There’s a ton of enjoyment to be had in the realm of horse riding, and it only gets better with experience. But no matter how much time you’ve spend with your horse and how good you are while mounted, you’re eventually going to encounter a moment when you need to make the decision to either hold on with everything you’ve got, or else jump clear to safety. Knowing which to do can be tough, and know how to do either is also a challenge, but it’s vital. Knowing how to bail could actually save your life, so take a moment here and learn when to bail and when to hang on.
Horses are pretty calm animals until something decides to spook them. There’s no warning before a sudden spooking, and really anything could be responsible. A snake could pop out of the grass or a dog runs up and starts barking or even just the wind starts blowing in a strange way and that’s it, your horse is off like a shot, bucking and panicking as if their life depended on them getting clear of this exact spot and leaving you behind. In this instance, it may be terrifying for you, but you need to decide right then and there whether you’re going to ride this out, or if you’d find it safer to hop off and let your horse do its thing.
The core decision here should come down to a handful of factors. First, how spooked is your horse? If it’s a mild case, hunkering down shouldn’t be too bad of a problem. If it’s bucking and rearing constantly, it’s much safer to get clear before you’re tossed off by sheer force. Second, you need to judge the area you’re in. If there are low-hanging trees or bushes and such that your horse seems to want to tear through, holding on may not be the best option. Best to get off when it’s still your idea and not after you’ve taken a walloping from some branches. Third, it all comes down to your experience level. It’s always better and safer to get off the horse in these instances, but a rider with a lot of skill and the ability to hold on can still be just as safe, so judge your experience level and the other factors before leaping.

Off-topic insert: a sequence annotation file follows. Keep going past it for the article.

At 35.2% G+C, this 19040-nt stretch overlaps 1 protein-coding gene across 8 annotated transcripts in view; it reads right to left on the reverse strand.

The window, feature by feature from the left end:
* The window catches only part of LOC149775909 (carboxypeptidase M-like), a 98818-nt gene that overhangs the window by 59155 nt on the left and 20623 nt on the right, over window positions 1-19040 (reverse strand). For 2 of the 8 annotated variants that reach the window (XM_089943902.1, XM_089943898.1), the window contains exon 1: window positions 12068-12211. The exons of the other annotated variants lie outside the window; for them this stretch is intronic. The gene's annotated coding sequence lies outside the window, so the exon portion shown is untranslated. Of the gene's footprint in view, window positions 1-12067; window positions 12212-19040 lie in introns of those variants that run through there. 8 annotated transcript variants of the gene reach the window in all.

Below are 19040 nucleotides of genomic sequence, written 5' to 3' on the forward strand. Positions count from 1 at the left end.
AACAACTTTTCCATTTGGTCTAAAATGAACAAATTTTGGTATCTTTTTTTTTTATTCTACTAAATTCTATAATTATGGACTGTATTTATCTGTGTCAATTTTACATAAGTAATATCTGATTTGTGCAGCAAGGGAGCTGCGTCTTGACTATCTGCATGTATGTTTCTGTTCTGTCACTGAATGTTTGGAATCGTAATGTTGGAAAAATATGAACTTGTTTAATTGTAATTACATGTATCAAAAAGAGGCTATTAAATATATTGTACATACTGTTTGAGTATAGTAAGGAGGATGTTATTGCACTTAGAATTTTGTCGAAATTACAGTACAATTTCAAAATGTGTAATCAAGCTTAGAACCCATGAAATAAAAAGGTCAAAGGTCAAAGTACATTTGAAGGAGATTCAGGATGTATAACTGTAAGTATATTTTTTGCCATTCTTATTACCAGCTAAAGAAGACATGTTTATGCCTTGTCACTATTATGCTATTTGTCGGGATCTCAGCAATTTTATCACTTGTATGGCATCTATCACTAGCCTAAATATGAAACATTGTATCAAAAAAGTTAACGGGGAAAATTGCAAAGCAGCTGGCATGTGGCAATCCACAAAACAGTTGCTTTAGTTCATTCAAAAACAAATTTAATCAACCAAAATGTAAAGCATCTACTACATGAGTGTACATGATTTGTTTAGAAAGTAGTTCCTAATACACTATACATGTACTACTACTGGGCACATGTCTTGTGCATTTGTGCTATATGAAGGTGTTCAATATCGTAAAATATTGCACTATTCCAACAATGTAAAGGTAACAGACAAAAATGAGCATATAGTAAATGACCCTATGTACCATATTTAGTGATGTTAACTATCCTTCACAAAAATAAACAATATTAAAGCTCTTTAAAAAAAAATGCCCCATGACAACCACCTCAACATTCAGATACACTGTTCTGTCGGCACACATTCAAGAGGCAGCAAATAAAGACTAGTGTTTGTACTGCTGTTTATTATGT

Getting pitched from a horse is extremely dangerous and can be either paralyzing or fatal if you end up landing wrong, so you have extra reason to learn the proper way to deal with it. If you’re unable to leap clear off the side of the horse, be sure to tuck and roll before hitting the ground. You want to pull your head down to the point where it’s touching your chin. Then, try and hit the ground with your shoulder, which will naturally allow you to roll with the hit.
The next part is far more difficult, but it’s essential if you want to salvage anything from this incident. After getting thrown, your horse is very likely to book it away from you as fast as possible, so you want to try and remain holding at least one rein after being thrown. This can be incredibly difficult to do, especially if you weren’t expecting it, but you have to try. Even if you aren’t holding the reins by the time you hit the ground, force yourself to get up and go grab your horse, and if you can, pull yourself back into the saddle. This may calm your horse down a bit, or it may frustrate it further. Be prepared for either!
Horses are beautiful and wonderful animals, but they’re still just that: animals. They get freaked out just like any of us and they’re prone to irrational behavior, so be careful to learn how to deal with a bad throw. And wear a helmet while you’re at it!
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